Ex. 2f: Here this hold sign is used to show that the weight is to be held on the right foot, to negate the rule about a gap meaning a spring. (This is the only instance in our system that a gap does not mean absence of movement; it is a special rule.)
Ex. 2g: Here the retention sign is used to state that the fist is to be retained; the reader then looks for the cancellation sign.
Ex. 2h: This sign for Stillness was evolved to provide the idea of retaining with an outward flow of energy. There should not be a stop, a cessation of expression, it is not a freezing, as in playing statues. The added V sign was taken from the sign for an outward succession.
Ex. 2i: Shows an outward succession (outward flow) for the right arm while held in the side middle location. This action is also known as a 'ripple' when there is no change of direction; it begins with energy flowing out from the base of the limb.
Ex. 2j: A lowering is followed by Stillness; no other action occurs, stillness is important.
Ex. 2k: Here the lowered position is to be maintained while turning to the right takes place. An action follows, thus there is no Stillness. Such Stillness is understood to be for the body-as-a-whole; if an arm is moving, for example, there is no Stillness. How Stillness is expressed will be individual.
SPECIFIC QUALITY FOR STILLNESS
After I had put a few Stillness discussions on the net, some LMA people replied suggesting various kinds of states which could be expressed during a stillness. Each of these states can be indicated by adding next to the stillness sign the quality it should take. This addition means taking the notation to a higher level; in the earlier stages it should be left open to the individual. Charlotte Wile had the idea of giving Stillness the meaning of 'retained intent', thinking that it should retained the quality, the direction of the previous movement. For example, if you had been moving forward, that forwardness should be retained.
I prefer to leave all such specific ideas open, allowing the stillness to reflect on what had taken place, on a neutral state, or as an inner transition to what is coming next. It is more usual for the stillness to be an outward 'radiation', but it can also be introvert, an inner focus, for which, when needed, the specific signs for focus can be used.
INDICATION FOR A SHAPE
From notating ballets the need arose to indicate a shape made by the performer. The idea of making a shape also comes up in teaching children. To fill this need the sign which represents space, the diamond, Ex. 3a, was used as a basis and a horizontal line drawn across it to express 'a shape', 3b. This sign is then used as a pre-sign and any drawing which follows it pictorially represents the shape to be made. For example, 3c shows the legs making the shape of a diamond. This usage arose from the need to make a visual shape, a shape for others to see. To provide open choice, the sign of 3d is used. This can also be drawn as 3e.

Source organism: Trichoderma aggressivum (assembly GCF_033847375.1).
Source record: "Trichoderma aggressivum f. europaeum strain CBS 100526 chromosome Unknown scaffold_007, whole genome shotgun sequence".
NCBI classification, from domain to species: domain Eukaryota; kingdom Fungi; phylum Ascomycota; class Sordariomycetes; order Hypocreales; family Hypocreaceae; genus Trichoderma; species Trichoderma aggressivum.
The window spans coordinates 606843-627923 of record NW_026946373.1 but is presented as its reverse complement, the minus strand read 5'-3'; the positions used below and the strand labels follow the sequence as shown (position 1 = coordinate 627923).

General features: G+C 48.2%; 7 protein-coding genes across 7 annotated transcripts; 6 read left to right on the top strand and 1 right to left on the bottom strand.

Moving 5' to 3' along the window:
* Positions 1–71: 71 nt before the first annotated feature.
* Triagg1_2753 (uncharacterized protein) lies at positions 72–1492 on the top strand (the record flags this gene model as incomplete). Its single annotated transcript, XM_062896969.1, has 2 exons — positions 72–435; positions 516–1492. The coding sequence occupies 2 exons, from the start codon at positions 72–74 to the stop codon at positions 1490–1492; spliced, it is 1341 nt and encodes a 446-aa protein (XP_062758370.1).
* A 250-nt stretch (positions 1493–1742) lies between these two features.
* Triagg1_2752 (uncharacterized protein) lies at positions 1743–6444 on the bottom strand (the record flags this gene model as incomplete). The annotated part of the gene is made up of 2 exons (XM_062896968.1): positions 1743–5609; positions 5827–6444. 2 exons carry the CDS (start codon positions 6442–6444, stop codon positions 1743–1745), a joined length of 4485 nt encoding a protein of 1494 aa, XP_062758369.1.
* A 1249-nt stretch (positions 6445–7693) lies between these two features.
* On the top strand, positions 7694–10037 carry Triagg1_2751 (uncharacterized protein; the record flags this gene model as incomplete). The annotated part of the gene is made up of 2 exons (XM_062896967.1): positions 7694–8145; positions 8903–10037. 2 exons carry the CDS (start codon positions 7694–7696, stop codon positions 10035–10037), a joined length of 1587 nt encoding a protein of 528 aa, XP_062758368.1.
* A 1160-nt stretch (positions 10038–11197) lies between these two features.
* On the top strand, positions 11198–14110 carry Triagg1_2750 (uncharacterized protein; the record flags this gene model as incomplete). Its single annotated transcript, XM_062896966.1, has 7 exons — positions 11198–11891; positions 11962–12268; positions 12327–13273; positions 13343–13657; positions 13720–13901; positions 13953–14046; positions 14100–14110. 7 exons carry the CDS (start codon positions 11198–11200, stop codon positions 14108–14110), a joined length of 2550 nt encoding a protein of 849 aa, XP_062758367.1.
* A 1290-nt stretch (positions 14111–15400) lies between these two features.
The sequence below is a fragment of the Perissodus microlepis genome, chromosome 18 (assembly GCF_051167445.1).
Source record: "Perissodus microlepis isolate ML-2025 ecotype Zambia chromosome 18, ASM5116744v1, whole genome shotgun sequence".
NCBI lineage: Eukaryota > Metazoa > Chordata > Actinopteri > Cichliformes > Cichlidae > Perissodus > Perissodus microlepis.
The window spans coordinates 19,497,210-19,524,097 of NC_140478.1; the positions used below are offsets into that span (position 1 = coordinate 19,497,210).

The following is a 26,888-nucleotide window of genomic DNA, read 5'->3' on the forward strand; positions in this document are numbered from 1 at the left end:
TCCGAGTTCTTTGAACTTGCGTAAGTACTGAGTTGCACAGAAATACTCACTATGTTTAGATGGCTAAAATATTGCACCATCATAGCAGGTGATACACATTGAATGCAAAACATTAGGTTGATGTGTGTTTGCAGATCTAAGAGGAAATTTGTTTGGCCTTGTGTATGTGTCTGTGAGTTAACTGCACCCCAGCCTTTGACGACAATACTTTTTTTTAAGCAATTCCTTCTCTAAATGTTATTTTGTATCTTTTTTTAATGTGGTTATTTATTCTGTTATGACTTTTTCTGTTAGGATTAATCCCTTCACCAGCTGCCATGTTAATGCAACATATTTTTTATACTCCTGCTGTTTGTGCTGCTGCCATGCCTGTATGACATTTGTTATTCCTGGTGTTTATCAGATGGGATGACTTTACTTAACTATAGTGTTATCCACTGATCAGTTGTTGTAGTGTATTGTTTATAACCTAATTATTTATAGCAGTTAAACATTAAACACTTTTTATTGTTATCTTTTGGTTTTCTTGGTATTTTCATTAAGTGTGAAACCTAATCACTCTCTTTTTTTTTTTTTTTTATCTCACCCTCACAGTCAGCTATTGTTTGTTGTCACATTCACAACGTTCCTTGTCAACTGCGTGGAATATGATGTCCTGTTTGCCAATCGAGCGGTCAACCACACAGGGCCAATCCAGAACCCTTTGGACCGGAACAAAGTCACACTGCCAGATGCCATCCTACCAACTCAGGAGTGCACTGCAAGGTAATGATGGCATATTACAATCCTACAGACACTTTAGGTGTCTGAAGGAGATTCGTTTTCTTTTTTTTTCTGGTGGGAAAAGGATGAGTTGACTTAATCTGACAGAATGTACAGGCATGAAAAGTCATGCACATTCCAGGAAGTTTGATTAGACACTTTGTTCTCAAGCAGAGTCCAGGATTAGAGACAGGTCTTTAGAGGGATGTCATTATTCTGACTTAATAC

This is a different concept and a different experience from the inner feeling of achieving a shape for the body as a whole, a shape to be physically experienced, the idea behind Laban's pin, ball, wall, etc. Thus we have two approaches to this idea of making a shape.
Using the sign for shape we have the following:
Ex. 3f: a straight line, 'pin'
Ex. 3g: 'a wall'.
Ex. 3h: 'a ball'.
Ex. 3i: a twisted shape, a spiral, 'a screw'. (Note: this is a different indication to that used by Peggy Hackney, 3j.
Ex. 3k: a triangle, 'a tetrahedron'.
What is not clear from these signs, if one is going to be more specific, is whether they are outline, e.g. two dimensional, or three-dimensional. What in 3g suggests a wall, if one had not learned that this is the given meaning? The part of the body being used can make a difference. In 3c the arms cannot make a three-dimensional shape.
Ex. 3l: In the case of the ball, indication of the body-as-a-whole, (the miniature 3-line staff sign) could mean that it will be a three-dimensional performance.
Ex. 3m: By adding a vertical line within the diamond sign for shape, three-dimensional application could be indicated. This is a new idea.
A concern I have is that the indication of 3g does not suggest a surface, the flatness that is the point of experiencing the wall shape. How can that flatness, that surface idea be stated?
Ex. 3n: Would shading the square sign give a better impression of a flat surface?
Of course one can arbitrarily learn that any sign has any meaning, however, our system is built on logic as well as visual representation when that is appropriate.
Ex. 3o: Here the statement of a round shape is combined with the indication for three-dimensional contraction (flexion) which will produce the three-dimensional ball shape. Perhaps we must expect to add such detail when a specific result is desired.
Tina Curran reminded me that such indications of shape were not given in the Your Move book; they were presented in the June 1997/January 1998 Issue No. 8/9 of Bullet-in-Stead, the publication on Motif which is sent to LOD Association members.
SHAPES DURING MOVEMENT
The question came up as to whether still shape forms can be taken into movement or used to modify a movement. The following are simple examples which pose no problem:
Ex. 3p: a turn to the right occurs with a curved shape.
Ex. 3q: during a spring a round shape occurs. If no body part is given, the shape could be made with the arms, hands, or possibly, with the legs.
Ex. 3r: in this example the shape should be of the body as a whole.
Doubtless there will be many more possibilities which will require selection of the appropriate movement/shape indications, combined in the required timing. Experimentation with these can be undertaken by those interested and in need of such developments. The important thing at this stage is to cover the basics.